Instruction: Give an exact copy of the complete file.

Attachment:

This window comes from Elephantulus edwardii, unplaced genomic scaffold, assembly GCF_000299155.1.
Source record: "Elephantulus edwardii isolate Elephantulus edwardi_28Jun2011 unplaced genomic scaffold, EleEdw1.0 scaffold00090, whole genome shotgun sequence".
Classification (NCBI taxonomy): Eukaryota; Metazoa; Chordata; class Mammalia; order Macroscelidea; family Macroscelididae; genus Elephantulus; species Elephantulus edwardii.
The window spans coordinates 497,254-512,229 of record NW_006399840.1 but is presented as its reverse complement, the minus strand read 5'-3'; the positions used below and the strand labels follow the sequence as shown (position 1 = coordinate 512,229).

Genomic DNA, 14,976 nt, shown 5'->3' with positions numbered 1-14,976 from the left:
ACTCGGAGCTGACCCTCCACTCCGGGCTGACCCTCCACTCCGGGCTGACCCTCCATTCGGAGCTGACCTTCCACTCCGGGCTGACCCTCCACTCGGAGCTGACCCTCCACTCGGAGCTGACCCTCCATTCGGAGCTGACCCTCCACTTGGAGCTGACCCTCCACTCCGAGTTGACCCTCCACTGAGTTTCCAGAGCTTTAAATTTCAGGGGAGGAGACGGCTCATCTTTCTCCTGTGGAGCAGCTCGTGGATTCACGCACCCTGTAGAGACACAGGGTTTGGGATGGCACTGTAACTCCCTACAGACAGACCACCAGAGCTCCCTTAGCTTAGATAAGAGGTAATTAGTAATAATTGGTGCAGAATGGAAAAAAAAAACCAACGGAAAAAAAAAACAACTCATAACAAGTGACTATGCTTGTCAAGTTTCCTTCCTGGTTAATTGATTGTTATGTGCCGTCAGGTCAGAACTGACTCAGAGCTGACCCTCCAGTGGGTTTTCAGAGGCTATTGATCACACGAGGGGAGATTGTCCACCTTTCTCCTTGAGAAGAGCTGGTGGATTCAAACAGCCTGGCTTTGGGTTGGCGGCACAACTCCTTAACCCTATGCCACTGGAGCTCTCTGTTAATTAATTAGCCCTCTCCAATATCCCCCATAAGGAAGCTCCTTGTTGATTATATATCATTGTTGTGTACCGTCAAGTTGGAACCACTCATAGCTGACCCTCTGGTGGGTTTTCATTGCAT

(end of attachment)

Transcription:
This window comes from Elephantulus edwardii, unplaced genomic scaffold, assembly GCF_000299155.1.
Source record: "Elephantulus edwardii isolate Elephantulus edwardi_28Jun2011 unplaced genomic scaffold, EleEdw1.0 scaffold00090, whole genome shotgun sequence".
Classification (NCBI taxonomy): Eukaryota; Metazoa; Chordata; class Mammalia; order Macroscelidea; family Macroscelididae; genus Elephantulus; species Elephantulus edwardii.
The window spans coordinates 497,254-512,229 of record NW_006399840.1 but is presented as its reverse complement, the minus strand read 5'-3'; the positions used below and the strand labels follow the sequence as shown (position 1 = coordinate 512,229).

Genomic DNA, 14,976 nt, shown 5'->3' with positions numbered 1-14,976 from the left:
ACTCGGAGCTGACCCTCCACTCCGGGCTGACCCTCCACTCCGGGCTGACCCTCCATTCGGAGCTGACCTTCCACTCCGGGCTGACCCTCCACTCGGAGCTGACCCTCCACTCGGAGCTGACCCTCCATTCGGAGCTGACCCTCCACTTGGAGCTGACCCTCCACTCCGAGTTGACCCTCCACTGAGTTTCCAGAGCTTTAAATTTCAGGGGAGGAGACGGCTCATCTTTCTCCTGTGGAGCAGCTCGTGGATTCACGCACCCTGTAGAGACACAGGGTTTGGGATGGCACTGTAACTCCCTACAGACAGACCACCAGAGCTCCCTTAGCTTAGATAAGAGGTAATTAGTAATAATTGGTGCAGAATGGAAAAAAAAAACCAACGGAAAAAAAAAACAACTCATAACAAGTGACTATGCTTGTCAAGTTTCCTTCCTGGTTAATTGATTGTTATGTGCCGTCAGGTCAGAACTGACTCAGAGCTGACCCTCCAGTGGGTTTTCAGAGGCTATTGATCACACGAGGGGAGATTGTCCACCTTTCTCCTTGAGAAGAGCTGGTGGATTCAAACAGCCTGGCTTTGGGTTGGCGGCACAACTCCTTAACCCTATGCCACTGGAGCTCTCTGTTAATTAATTAGCCCTCTCCAATATCCCCCATAAGGAAGCTCCTTGTTGATTATATATCATTGTTGTGTACCGTCAAGTTGGAACCACTCATAGCTGACCCTCTGGTGGGTTTTCATTGCAT